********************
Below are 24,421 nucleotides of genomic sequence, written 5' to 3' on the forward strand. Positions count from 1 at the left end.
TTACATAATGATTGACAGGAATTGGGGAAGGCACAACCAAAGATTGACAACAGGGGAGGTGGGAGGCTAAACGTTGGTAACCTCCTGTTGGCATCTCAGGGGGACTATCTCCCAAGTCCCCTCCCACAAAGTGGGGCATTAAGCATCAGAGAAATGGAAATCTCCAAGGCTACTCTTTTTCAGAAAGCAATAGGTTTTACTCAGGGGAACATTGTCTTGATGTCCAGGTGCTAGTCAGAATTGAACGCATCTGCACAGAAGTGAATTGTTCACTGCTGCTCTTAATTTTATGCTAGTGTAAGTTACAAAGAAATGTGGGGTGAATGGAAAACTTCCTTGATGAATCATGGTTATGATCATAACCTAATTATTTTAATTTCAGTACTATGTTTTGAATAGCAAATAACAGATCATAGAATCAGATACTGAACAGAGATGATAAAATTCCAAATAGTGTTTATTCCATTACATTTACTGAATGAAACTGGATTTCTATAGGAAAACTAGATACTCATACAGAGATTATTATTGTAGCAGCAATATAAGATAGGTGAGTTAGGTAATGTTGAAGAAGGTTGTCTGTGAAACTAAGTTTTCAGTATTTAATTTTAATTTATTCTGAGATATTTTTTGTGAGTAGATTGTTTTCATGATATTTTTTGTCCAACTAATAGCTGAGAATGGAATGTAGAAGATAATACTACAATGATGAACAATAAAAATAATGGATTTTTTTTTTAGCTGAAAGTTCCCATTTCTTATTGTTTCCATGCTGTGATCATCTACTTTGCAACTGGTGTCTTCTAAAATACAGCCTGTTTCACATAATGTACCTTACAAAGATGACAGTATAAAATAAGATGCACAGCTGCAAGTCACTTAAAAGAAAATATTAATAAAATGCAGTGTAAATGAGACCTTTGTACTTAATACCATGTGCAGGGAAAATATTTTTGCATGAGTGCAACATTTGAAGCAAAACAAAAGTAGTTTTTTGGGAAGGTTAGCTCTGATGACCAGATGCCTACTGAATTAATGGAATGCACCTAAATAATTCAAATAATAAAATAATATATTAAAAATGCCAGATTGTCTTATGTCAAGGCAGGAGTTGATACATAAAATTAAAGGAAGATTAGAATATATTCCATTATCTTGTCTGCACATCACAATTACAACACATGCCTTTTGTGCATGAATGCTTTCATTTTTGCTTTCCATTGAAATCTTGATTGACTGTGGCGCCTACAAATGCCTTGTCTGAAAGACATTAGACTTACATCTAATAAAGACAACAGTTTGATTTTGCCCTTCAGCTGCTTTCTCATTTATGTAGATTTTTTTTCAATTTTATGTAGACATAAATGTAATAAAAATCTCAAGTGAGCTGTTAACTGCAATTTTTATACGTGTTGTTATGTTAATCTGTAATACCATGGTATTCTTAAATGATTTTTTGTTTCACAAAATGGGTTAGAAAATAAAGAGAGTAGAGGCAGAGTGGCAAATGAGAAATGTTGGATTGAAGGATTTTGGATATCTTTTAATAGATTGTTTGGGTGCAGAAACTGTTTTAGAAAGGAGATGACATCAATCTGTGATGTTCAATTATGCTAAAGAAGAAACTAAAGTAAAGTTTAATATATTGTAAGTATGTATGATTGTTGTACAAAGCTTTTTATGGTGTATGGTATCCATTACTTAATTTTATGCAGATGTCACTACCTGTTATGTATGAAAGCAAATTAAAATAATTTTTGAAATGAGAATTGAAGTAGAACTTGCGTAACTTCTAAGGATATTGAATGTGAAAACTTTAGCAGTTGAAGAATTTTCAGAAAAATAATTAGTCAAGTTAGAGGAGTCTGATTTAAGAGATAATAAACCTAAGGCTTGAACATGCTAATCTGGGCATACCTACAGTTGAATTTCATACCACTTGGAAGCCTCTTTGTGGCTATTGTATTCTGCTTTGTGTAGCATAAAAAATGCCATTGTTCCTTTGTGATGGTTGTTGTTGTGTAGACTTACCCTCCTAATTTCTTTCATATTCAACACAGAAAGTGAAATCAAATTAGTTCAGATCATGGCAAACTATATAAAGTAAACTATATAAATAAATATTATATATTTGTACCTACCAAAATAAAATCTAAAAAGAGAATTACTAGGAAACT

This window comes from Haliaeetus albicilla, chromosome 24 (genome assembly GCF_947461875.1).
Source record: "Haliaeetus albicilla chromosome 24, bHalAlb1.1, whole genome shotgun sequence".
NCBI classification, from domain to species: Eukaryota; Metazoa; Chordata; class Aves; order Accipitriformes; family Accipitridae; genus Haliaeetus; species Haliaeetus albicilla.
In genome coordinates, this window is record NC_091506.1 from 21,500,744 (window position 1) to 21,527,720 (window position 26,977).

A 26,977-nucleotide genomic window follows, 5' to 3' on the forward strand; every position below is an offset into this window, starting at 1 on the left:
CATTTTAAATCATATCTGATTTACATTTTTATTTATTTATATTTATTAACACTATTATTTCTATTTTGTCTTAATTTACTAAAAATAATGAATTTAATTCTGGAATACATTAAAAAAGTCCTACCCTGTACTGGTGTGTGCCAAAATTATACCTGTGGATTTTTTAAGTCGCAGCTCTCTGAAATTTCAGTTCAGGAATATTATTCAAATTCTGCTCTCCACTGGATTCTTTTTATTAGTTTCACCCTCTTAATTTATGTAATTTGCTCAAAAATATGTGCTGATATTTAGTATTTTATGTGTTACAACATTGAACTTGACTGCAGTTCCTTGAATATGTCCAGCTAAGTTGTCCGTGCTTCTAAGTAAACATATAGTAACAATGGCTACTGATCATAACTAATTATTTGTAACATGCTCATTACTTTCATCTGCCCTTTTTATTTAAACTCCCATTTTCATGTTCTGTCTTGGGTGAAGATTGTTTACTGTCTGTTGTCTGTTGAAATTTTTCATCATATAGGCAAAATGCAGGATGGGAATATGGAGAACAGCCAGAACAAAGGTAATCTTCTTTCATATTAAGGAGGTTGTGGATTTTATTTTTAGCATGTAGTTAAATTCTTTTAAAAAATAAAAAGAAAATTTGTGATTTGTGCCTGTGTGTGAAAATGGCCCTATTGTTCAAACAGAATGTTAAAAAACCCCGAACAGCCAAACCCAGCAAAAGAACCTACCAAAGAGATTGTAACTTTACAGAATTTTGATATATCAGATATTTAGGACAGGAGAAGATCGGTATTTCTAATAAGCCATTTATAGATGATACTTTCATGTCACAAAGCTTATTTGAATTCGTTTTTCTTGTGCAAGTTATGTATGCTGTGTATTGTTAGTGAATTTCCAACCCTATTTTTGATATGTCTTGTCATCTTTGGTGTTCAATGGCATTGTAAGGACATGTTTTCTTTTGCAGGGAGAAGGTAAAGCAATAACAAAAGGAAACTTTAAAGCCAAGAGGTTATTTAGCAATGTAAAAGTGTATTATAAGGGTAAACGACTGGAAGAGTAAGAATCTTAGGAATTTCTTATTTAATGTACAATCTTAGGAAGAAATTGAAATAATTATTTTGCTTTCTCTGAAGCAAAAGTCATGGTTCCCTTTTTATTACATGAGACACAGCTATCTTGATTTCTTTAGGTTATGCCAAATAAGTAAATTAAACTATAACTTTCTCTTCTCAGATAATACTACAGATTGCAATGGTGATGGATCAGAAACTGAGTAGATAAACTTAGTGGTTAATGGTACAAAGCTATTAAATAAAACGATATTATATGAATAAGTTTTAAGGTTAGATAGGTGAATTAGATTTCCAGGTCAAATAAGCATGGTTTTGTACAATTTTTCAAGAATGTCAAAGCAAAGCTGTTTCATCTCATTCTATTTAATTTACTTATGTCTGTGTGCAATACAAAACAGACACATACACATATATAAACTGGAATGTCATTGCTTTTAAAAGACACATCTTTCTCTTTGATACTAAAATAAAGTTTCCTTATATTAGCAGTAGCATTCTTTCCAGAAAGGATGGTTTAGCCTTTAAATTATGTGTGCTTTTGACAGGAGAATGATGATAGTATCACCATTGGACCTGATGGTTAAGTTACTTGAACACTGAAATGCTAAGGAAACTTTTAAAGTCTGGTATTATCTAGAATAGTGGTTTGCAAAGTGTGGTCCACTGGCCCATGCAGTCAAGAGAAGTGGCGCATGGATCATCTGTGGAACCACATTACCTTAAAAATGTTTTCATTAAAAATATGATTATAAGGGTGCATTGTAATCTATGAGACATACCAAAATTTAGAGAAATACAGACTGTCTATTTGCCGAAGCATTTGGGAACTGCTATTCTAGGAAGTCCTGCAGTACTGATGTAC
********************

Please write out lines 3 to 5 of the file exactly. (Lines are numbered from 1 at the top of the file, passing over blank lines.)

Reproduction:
This window comes from Haliaeetus albicilla, chromosome 24 (genome assembly GCF_947461875.1).
Source record: "Haliaeetus albicilla chromosome 24, bHalAlb1.1, whole genome shotgun sequence".
NCBI classification, from domain to species: Eukaryota; Metazoa; Chordata; class Aves; order Accipitriformes; family Accipitridae; genus Haliaeetus; species Haliaeetus albicilla.